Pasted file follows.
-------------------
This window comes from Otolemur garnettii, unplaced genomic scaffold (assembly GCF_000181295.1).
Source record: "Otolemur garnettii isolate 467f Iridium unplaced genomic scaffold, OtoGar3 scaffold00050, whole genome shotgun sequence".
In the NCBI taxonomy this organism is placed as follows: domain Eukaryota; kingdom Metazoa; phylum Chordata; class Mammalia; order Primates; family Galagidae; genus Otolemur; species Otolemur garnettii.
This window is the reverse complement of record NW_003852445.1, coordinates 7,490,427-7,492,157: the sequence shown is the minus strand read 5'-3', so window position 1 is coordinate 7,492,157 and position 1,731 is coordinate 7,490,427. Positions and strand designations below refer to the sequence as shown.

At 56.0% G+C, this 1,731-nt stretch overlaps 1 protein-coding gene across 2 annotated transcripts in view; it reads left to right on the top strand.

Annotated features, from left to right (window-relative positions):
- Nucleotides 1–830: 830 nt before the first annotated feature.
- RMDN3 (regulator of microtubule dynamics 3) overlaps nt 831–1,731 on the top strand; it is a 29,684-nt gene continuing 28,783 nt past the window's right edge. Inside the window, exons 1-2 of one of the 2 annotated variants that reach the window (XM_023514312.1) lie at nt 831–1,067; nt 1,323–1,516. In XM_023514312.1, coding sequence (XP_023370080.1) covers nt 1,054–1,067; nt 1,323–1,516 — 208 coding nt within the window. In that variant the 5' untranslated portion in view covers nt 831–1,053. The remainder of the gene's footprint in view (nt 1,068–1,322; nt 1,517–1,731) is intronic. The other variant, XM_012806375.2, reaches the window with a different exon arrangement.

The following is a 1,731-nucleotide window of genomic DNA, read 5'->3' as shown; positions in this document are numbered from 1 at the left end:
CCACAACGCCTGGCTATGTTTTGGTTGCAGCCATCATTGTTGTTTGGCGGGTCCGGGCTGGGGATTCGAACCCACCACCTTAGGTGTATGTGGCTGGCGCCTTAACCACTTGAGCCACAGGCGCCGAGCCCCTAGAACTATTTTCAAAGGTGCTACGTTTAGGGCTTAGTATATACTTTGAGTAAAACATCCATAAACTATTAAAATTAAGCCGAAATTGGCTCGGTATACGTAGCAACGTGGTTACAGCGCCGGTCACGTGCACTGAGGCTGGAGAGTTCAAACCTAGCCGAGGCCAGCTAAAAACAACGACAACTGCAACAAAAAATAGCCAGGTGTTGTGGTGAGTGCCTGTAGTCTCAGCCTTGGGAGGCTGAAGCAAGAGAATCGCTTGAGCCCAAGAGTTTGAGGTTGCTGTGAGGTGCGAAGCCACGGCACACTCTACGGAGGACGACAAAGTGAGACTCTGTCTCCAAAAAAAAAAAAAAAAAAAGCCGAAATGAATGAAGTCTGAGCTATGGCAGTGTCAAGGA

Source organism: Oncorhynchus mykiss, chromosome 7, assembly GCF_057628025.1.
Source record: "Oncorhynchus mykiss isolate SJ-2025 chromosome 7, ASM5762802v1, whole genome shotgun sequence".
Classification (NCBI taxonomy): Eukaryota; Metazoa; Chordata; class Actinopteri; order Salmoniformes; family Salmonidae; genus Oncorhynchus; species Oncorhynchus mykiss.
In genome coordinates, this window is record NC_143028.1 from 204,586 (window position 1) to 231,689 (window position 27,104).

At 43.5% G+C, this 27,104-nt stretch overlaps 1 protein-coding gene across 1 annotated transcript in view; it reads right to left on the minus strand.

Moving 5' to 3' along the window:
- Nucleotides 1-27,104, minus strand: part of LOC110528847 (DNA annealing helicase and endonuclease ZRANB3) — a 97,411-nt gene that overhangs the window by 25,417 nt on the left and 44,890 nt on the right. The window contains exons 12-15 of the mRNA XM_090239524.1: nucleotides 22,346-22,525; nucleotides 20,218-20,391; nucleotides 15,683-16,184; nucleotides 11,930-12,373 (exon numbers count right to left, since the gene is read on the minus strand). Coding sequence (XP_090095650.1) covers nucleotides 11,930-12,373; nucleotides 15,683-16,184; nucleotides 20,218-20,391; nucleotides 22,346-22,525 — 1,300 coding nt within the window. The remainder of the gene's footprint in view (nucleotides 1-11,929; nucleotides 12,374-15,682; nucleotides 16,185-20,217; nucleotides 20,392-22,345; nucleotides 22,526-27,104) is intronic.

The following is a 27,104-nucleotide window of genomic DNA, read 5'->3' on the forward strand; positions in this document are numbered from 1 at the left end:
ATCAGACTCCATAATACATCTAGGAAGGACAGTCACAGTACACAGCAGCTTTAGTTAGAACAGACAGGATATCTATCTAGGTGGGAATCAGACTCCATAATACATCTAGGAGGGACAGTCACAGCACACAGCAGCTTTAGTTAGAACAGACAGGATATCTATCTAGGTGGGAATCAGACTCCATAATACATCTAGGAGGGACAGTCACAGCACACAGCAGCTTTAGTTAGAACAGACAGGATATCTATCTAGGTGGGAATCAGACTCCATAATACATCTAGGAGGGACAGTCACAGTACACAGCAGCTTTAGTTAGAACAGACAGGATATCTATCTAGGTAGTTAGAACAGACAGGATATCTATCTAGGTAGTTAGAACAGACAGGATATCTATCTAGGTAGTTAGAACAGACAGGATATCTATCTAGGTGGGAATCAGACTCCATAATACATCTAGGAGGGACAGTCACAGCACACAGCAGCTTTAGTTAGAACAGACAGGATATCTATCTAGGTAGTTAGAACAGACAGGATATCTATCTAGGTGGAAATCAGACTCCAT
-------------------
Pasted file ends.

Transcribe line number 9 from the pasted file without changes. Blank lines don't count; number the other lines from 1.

The following is a 1,731-nucleotide window of genomic DNA, read 5'->3' as shown; positions in this document are numbered from 1 at the left end: